Many metal fans were excited at the prospect of a supergroup featuring members of Pantera
. I was not. Mostly because of the three bands involved, I only like Pantera, and given that the Pantera member is the drummer, I didn’t see that being a strong enough factor for me to like this band. After all, no matter how good a drummer is, they don’t characterise a band or their sound.
The resultant debut album, however, has not only served to change my mind about the band themselves, but also recent Mudvayne and Nothingface albums as well. I can see why drum legend Vinnie Paul Abbott chose to be a part of this band. The similarities to the more southern tendencies of his previous band, Damageplan
, are obvious. In fact, after thorough listening this is what I imagine the second Damageplan album would have sounded like. To add to the similarities, since the album was recorded former Damageplan bassist Bob “Zilla” Kekaha has joined the band, replacing Nothingface’s Jerry Montano who was fired for punching guitarist Tom Maxwell, also of Nothingface, at the album release party.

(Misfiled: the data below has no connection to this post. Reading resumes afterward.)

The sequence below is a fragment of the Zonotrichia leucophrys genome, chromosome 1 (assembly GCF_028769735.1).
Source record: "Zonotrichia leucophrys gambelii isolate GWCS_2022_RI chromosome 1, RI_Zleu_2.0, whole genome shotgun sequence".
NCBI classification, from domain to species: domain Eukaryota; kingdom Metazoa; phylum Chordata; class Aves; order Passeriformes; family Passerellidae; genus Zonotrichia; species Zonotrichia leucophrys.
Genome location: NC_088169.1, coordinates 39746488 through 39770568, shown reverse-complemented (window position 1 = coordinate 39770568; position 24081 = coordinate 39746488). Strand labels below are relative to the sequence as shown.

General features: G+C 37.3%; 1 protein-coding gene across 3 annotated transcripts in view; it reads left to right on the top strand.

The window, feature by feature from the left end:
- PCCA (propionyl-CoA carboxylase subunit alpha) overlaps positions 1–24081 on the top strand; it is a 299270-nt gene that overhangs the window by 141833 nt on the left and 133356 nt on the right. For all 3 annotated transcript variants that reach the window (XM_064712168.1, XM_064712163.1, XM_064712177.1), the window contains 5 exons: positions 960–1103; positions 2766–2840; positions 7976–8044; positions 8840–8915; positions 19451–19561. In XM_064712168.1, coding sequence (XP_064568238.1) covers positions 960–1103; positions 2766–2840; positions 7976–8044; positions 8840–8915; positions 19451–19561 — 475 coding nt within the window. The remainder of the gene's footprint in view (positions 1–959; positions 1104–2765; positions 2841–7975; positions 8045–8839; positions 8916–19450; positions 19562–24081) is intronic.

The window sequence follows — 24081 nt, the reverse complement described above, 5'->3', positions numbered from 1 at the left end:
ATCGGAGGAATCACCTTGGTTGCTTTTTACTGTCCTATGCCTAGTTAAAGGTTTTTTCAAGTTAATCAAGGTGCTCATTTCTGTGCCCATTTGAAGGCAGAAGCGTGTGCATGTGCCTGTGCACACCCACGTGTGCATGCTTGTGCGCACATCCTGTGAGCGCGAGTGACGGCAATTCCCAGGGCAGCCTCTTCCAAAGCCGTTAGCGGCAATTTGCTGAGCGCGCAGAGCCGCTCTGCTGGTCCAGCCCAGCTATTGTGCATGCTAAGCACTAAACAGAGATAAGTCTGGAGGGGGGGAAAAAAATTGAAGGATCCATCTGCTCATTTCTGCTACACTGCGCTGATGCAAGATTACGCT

Mudvayne provide the vital combination of vocalist Chad “Hellvis” Gray and guitarist Greg Tribbett and it’s these two, along with Maxwell, who do characterise the band’s sound. Vinnie’s distinctive drumming doesn’t do it any harm either. A dirty southern drawl permeates all of the album’s heavy, grooving riffs, not least of which on aggressive eponymous opener Hellyeah
, which is guaranteed to get people moving live.
First single You Wouldn’t Know
starts softer, not losing the southern feel, and develops into a wholly catchier song than the opener, but equally full of attitude. This divide, between the aggressive mosh-inducing tracks and the catchier, more melodic ones, exists throughout the rest of the album. The next two, Matter of Time
and Waging Wa
r fall into the former, both perfectly suited to fans of all the parent bands.